• Imitation by Leonhard Praeg is published by the University of KwaZulu-Natal Press, Pietermaritzburg (2018).
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The stuff of nightmares

shirinneshat

SILENT reach: a still from Shirin Neshat’s Roja. Photograph courtesy Goodman Gallery.

AS YOU WALK into the gallery space, an aura of stunned silence enfolds you. There’s a single silver gelatin print by Shirin Neshat from her film Roja hanging on the wall before you: A young woman in black stands in front of a huge, vaguely mushroom-shaped building. And it is mesmerising. And terrifying, in a way you can’t quite put your finger on … but try as you will to pull your attention from it, you will fail.

It is the magnetism of these quiet yet deeply threatening works that force you to remember the title of the exhibition, and indeed, as you watch each of the two films on show in the gallery – Roja and Sarah – you feel yourself twisting and turning in your own metaphorical bedclothes as you struggle to make sense of a dream context that is impossibly frightening while it borders on the intangible and obscure.

There’s a passage in Milan Kundera’s 1979 novel The Book of Laughter and Forgetting in which a woman finds herself alone on an island inhabited by children.  It’s an immensely disturbing passage, blending a sense of sexual violation with an understanding of disorientation, but it is written with such a delicate yet acerbic pen that it is unforgettable and leaks into your subconscious. Similarly with Neshat’s work.

Entwining tones of light and the power of water to render images ghoul-like in their intensity and obscurity, this veteran Iranian-born, nomadic artist, whose work premiers in South Africa with this exhibition, knits together an understanding of fear in a world fraught with the threat of conflict. And yet, in its obscurity, it holds to the notion of dream.

But this is not comforting. Similar to Esther, Queen of the Swamp, a chilling video installation by Israel-based artist Miri Nishri – exhibited in Johannesburg in 2013 –Neshat’s film Sarah trammels through a sparsely treed forest, but it embraces a such a potent sense of dramatic expectation that you feel your heart beating rapidly in anticipation as you sit in the darkened space and drink up the sheer texture and focus of the material.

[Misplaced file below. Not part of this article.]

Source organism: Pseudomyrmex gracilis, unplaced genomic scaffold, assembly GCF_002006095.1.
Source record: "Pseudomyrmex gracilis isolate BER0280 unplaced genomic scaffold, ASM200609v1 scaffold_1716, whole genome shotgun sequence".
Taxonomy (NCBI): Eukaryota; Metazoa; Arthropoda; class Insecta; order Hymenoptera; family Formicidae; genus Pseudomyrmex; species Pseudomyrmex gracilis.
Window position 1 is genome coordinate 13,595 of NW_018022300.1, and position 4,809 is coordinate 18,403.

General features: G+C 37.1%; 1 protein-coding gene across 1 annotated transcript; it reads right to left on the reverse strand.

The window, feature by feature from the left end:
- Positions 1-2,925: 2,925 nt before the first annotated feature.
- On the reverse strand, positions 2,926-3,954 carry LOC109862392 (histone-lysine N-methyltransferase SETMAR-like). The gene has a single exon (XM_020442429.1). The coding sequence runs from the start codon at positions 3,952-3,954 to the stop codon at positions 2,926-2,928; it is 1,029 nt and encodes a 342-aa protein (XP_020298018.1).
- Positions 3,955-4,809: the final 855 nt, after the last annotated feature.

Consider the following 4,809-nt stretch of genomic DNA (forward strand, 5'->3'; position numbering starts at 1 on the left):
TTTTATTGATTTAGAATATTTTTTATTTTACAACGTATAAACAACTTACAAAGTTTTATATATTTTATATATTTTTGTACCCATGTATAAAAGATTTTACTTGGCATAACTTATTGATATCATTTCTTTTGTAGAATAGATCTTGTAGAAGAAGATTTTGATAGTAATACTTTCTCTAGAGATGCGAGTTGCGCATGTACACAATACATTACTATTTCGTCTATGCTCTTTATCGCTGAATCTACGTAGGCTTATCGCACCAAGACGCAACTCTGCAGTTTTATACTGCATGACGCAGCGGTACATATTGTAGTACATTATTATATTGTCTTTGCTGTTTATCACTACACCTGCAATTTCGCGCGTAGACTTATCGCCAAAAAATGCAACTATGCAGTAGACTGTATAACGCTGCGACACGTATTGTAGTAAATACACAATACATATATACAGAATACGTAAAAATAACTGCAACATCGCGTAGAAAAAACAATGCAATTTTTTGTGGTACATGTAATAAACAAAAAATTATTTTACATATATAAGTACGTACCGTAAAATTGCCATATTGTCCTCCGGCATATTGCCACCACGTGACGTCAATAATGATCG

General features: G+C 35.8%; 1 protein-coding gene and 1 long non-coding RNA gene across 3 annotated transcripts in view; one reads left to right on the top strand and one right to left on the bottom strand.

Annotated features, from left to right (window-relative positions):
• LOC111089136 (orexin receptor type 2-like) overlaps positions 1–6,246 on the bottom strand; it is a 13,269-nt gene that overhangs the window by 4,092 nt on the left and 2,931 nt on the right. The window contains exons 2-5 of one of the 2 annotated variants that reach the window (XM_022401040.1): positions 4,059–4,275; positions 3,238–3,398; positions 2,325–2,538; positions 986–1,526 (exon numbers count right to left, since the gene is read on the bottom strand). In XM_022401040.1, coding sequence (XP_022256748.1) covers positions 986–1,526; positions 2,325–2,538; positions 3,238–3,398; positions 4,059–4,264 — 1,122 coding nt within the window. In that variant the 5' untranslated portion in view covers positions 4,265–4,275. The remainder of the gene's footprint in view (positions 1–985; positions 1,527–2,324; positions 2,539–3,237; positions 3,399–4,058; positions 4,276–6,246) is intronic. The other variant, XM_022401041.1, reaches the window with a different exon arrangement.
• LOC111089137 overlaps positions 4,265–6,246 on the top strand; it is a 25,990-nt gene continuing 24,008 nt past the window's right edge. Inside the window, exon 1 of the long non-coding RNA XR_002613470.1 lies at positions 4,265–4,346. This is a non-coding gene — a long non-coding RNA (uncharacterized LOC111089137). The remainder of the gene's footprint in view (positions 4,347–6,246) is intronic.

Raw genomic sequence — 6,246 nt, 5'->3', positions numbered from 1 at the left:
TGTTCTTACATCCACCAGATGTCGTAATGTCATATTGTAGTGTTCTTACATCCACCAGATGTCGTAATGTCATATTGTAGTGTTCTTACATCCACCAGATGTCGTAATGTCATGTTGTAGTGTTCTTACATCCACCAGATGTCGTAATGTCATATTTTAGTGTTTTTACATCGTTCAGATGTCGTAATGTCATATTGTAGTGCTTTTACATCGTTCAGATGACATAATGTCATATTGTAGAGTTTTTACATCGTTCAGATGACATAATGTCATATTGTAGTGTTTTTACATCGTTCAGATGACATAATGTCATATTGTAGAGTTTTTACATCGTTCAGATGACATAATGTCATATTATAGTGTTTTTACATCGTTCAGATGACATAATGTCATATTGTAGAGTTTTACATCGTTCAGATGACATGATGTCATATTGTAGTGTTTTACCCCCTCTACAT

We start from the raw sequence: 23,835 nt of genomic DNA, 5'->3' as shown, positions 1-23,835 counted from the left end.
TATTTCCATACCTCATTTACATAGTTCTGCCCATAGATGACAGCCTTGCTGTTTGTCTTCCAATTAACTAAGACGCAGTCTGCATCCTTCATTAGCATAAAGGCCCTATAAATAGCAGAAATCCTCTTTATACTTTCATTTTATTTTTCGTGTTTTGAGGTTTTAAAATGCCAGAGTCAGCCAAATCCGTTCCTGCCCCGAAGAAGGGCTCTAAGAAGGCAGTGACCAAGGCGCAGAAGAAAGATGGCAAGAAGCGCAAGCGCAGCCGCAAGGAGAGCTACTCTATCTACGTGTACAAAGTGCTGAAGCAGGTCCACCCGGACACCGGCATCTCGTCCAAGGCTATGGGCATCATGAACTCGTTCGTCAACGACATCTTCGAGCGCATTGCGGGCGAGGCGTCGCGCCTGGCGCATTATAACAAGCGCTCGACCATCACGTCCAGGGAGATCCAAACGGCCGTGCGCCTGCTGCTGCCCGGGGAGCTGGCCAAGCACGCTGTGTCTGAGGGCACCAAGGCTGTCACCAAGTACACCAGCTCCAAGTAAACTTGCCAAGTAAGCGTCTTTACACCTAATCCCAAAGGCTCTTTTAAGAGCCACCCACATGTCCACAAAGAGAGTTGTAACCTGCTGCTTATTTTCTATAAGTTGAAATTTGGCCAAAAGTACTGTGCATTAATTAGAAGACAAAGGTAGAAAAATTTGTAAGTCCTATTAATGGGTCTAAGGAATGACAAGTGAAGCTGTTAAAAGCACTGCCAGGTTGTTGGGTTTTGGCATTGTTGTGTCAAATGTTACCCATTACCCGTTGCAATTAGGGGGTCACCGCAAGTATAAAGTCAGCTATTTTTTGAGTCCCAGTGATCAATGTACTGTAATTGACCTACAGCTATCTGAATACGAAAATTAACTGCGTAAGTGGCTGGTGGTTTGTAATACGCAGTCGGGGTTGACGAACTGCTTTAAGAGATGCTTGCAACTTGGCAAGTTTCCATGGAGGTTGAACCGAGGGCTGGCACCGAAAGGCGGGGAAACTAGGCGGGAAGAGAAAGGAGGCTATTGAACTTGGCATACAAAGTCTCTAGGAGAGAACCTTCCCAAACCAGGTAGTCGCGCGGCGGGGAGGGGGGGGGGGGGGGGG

It is, however, the film Roja that might throw you emotionally. Conjoining so tight a focus with so broad a reach, the work engages with what could be the weight of guilt which a parent imposes upon an adult child. Or with the looming presence of politics. Rich with recrimination, accusation and theatricality, the work is bold, breathtakingly beautiful and in many ways almost sterile in its sense of silence. But you will take it away with you, when you leave the gallery. And when you try to sleep at night.

Elegantly hung, this exhibition, which focuses more on the nebulous stuff of dreams than on the politically articulate gestures involving text on the body for which Neshat is better known, comprises 10 works – including the two video installations – and each of the photographs is not only printed to a large format, but it is so big from a visual and an iconic angle that it stops you dead in your tracks.

  • Dreamers by Shirin Neshat is at the Goodman Gallery in Rosebank, Johannesburg, until September 14. 011 788 1113.